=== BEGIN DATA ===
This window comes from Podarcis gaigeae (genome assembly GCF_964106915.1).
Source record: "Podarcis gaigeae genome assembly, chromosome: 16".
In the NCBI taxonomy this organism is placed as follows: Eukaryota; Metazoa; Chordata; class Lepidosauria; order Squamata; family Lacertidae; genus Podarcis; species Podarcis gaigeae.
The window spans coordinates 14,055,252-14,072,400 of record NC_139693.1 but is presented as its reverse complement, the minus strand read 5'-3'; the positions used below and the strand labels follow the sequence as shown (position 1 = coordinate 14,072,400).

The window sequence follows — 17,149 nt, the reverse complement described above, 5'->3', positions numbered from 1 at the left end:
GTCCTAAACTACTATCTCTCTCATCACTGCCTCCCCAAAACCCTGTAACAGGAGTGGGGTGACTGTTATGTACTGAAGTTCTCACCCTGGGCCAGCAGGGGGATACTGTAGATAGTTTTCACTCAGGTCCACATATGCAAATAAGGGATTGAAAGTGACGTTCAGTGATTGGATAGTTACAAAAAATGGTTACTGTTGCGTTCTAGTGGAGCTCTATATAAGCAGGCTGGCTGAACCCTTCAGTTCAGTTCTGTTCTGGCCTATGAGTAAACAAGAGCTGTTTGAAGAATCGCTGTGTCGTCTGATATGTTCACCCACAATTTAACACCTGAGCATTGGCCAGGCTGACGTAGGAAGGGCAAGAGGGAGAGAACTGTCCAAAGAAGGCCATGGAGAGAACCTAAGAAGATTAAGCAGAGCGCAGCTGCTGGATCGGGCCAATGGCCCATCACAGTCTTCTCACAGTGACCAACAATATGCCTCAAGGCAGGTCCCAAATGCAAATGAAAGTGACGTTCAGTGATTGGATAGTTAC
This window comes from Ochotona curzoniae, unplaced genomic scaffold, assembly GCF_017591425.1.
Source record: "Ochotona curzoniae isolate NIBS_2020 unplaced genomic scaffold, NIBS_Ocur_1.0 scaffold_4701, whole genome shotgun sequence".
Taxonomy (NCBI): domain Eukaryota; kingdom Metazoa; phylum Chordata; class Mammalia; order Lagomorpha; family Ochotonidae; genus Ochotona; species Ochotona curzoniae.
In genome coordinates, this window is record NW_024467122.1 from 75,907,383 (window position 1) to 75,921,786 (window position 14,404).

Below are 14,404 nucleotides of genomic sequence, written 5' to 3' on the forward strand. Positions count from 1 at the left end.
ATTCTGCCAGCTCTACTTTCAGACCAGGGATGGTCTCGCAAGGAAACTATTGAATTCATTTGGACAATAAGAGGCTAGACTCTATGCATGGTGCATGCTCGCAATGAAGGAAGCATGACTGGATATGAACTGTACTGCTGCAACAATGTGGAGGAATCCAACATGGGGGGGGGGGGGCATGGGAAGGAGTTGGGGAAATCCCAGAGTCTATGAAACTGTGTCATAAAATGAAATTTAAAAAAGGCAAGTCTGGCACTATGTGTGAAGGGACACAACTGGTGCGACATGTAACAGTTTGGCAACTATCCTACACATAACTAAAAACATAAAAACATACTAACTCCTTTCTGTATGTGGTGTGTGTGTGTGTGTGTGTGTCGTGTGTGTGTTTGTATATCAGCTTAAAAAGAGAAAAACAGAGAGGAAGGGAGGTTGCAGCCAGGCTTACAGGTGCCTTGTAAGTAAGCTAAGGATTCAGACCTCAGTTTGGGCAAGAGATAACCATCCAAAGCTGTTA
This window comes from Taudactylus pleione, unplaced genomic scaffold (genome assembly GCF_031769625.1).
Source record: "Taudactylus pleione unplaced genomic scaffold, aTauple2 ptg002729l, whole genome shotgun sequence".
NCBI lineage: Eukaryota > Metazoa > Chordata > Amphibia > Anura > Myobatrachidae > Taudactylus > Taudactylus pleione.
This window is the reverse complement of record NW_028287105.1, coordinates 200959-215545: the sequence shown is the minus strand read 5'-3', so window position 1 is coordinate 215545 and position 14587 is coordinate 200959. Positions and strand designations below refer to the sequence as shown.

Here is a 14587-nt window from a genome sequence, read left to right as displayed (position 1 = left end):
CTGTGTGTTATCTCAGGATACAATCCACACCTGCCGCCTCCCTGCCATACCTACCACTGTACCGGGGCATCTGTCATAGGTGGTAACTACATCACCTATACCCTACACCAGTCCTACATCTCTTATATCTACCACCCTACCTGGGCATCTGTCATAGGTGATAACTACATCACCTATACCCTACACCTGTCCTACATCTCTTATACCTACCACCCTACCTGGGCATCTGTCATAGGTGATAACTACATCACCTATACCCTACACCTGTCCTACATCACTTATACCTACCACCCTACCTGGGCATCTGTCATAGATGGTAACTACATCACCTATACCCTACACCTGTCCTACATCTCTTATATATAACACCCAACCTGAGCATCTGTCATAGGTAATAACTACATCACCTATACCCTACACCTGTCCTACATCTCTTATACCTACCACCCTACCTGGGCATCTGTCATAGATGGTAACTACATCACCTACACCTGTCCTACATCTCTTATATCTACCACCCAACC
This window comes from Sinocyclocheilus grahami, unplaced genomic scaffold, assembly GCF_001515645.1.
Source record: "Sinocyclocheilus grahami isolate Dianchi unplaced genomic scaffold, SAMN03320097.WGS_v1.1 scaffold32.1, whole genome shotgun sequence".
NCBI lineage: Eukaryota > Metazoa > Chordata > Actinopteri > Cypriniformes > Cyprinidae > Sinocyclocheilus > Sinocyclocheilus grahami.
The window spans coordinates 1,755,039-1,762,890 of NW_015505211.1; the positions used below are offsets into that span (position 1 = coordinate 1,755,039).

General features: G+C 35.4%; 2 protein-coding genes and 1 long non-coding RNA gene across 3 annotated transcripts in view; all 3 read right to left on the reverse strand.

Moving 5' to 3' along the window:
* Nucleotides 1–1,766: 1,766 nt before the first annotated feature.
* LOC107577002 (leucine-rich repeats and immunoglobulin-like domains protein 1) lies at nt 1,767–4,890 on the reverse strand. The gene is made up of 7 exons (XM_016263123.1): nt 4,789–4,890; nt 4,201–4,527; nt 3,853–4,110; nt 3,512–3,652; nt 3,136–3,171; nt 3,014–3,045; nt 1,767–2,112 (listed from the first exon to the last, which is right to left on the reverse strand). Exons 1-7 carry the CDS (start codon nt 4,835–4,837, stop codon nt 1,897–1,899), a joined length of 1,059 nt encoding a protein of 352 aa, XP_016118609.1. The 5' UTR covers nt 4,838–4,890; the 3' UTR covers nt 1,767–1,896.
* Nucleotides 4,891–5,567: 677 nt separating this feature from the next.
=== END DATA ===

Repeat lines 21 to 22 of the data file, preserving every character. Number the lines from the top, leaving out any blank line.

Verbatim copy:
NCBI lineage: Eukaryota > Metazoa > Chordata > Actinopteri > Cypriniformes > Cyprinidae > Sinocyclocheilus > Sinocyclocheilus grahami.
The window spans coordinates 1,755,039-1,762,890 of NW_015505211.1; the positions used below are offsets into that span (position 1 = coordinate 1,755,039).